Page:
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Teaching Reading: When Is The Right Time To Start?
by Dr. Marion Blank
When should my child start to learn to read? it's a question I get asked several times a week-and it's a question you can see raised regularly in parents' magazines, newspaper articles, and the like.
At first glance, it seems simple and straightforward. So it should be one that can easily be answered. Its steady re-appearance, however, is a sign that the issue is more intricate than you might expect.
The complexity stems, in part, from the wide individual differences among children. Youngsters mature at different rates and ideally, any significant teaching endeavor should not start until a child is "ready." This makes it difficult to offer an age that holds for all children.
But individual differences are not the critical issue holding us back from a clear answer. There are lots of tests that can tell you if a child has mastered the precursor skills and thereby determine whether he or she is ready to move on to real reading.
A far more important issue rests with a component that is almost totally neglected, yet ever-present, in reading instruction. That component is the group setting of the classroom.
All school-based reading instruction takes place in that setting. As a result, a child is constantly able to watch peers at work and see how well he or she measures up.
For the few at the top, the comparison is satisfying--and great for confidence building. For the majority, however, that is not the case. They watch the children who are breezing through reading and it leaves them feeling devastated.
It doesn't matter that teachers try to ease any discomfort by telling the children that "everyone is different" or by pointing out "how good" they are in other areas. Kids know what matters in school and as far as they're concerned, they know that they are not making the grade.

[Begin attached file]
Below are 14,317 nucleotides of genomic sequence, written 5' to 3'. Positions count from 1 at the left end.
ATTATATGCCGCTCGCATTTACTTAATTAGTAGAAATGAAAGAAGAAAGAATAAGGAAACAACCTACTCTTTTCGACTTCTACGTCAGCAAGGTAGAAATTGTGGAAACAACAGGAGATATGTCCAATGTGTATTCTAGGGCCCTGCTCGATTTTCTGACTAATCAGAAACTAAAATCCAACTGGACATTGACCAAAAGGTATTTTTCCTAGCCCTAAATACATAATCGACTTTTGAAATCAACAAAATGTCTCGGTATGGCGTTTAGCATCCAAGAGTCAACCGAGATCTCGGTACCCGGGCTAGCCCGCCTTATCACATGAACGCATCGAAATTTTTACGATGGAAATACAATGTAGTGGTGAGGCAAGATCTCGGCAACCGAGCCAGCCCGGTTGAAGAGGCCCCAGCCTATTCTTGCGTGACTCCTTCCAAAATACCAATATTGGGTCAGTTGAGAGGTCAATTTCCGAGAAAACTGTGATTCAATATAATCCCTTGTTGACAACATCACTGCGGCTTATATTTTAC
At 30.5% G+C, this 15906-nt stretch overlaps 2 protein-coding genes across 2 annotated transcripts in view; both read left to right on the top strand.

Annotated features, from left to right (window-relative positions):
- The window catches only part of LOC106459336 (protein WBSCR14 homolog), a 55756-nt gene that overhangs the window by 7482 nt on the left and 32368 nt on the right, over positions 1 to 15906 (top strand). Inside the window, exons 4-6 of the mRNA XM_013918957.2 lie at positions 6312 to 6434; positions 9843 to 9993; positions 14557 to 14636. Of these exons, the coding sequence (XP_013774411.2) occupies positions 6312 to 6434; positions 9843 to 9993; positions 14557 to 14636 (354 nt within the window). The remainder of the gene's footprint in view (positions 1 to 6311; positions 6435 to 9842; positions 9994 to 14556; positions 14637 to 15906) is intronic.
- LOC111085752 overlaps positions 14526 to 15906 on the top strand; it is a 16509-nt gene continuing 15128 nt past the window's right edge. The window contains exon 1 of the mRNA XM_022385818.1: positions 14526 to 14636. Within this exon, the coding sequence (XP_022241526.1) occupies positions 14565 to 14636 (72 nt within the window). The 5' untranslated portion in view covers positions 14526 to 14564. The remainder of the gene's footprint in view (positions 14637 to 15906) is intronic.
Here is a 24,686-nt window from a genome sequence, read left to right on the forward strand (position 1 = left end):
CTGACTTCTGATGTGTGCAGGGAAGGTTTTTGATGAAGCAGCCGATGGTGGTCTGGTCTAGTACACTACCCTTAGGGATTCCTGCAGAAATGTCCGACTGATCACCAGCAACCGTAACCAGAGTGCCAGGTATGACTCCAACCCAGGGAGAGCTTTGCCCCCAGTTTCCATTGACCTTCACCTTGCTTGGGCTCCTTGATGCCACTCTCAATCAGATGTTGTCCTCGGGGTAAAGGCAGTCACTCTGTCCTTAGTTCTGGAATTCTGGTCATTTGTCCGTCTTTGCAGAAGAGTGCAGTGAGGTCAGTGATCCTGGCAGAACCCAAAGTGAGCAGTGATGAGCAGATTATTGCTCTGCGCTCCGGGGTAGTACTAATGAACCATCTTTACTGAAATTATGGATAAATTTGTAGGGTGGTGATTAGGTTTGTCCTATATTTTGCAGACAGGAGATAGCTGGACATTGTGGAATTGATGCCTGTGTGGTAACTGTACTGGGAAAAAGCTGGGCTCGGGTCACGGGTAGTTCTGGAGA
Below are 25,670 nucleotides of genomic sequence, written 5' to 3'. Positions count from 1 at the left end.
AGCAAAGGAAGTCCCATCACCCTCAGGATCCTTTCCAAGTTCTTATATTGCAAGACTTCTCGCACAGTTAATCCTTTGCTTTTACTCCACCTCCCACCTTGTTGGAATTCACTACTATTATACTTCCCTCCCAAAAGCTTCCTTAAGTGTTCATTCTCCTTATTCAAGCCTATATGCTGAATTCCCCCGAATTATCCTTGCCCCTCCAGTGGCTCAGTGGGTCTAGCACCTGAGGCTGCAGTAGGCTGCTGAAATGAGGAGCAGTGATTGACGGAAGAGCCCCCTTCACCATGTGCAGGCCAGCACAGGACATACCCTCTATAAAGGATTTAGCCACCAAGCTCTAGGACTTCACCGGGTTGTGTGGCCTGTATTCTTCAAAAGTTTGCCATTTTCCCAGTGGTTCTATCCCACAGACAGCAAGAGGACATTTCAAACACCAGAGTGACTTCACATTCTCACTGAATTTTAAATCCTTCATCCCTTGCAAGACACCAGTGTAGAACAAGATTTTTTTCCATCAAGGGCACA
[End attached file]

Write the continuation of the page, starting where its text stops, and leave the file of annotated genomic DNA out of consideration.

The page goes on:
It may be discouraging to see this aspect of school life. But it offers some good news as well. It provides us with an answer to the question posed at the outset--at what age should reading instruction begin?
The realities of school life mean that the best course parents can follow is to begin reading instruction--at home--approximately six months to a year before the child will encounter it in school. That way, the initial teaching takes place in a supportive one-to-one setting--where group comparison plays no role. Then armed with all that has been mastered at home, the child can move into the school--ready and able to meet whatever demands come forth.
The advice given to parents is often quite the opposite; namely, they are told to refrain from teaching on the grounds that it will lead the child to be "bored" with the curriculum of the classroom. I have yet to see that happen. Teachers invariably are pleased by children who do well--even if the "doing well" is based upon the children already knowing all that the teacher has to offer.
Ironically, teaching is actually structured with the expectation that this is exactly what will be happening (i.e., that the children will already know what is being taught). For example, on the grounds that "questions are the key vehicles for getting children to think," most teaching is based on asking lots and lots of questions (from "what sound does this letter make?" to "who were the main characters in the story?") When children offer correct responses, teachers do not see this as evidence that the children already knew the information. Rather, they see it as evidence that the teaching is effective.
We will delve into this aspect of classroom life another time. For now, the issue is important in showing us that children are in no way at a disadvantage when they arrive at school with reading already under their belts. Hence, we should not be misled into following the advice to hold off reading instruction and wait for it to happen in the classroom. Early, home-based reading is a great way to go in setting your child on the path to school success. .
Dr. Marion Blank is a world-renowned authority on how children learn to read with over 40 years experience in the field. She is the creator of the Phonics Plus Five reading & wrting program available for sale on her site. To read more articles by Dr. Blank, please visit her blog and join her newsletter.
Disclaimer: Internet Special Education Resources (ISER) provides this information in an effort to help parents find local special education professionals and resources. ISER does not recommend or endorse any particular special education referral source, special educational methodological bias, type of special education professional, or specific special education professional.
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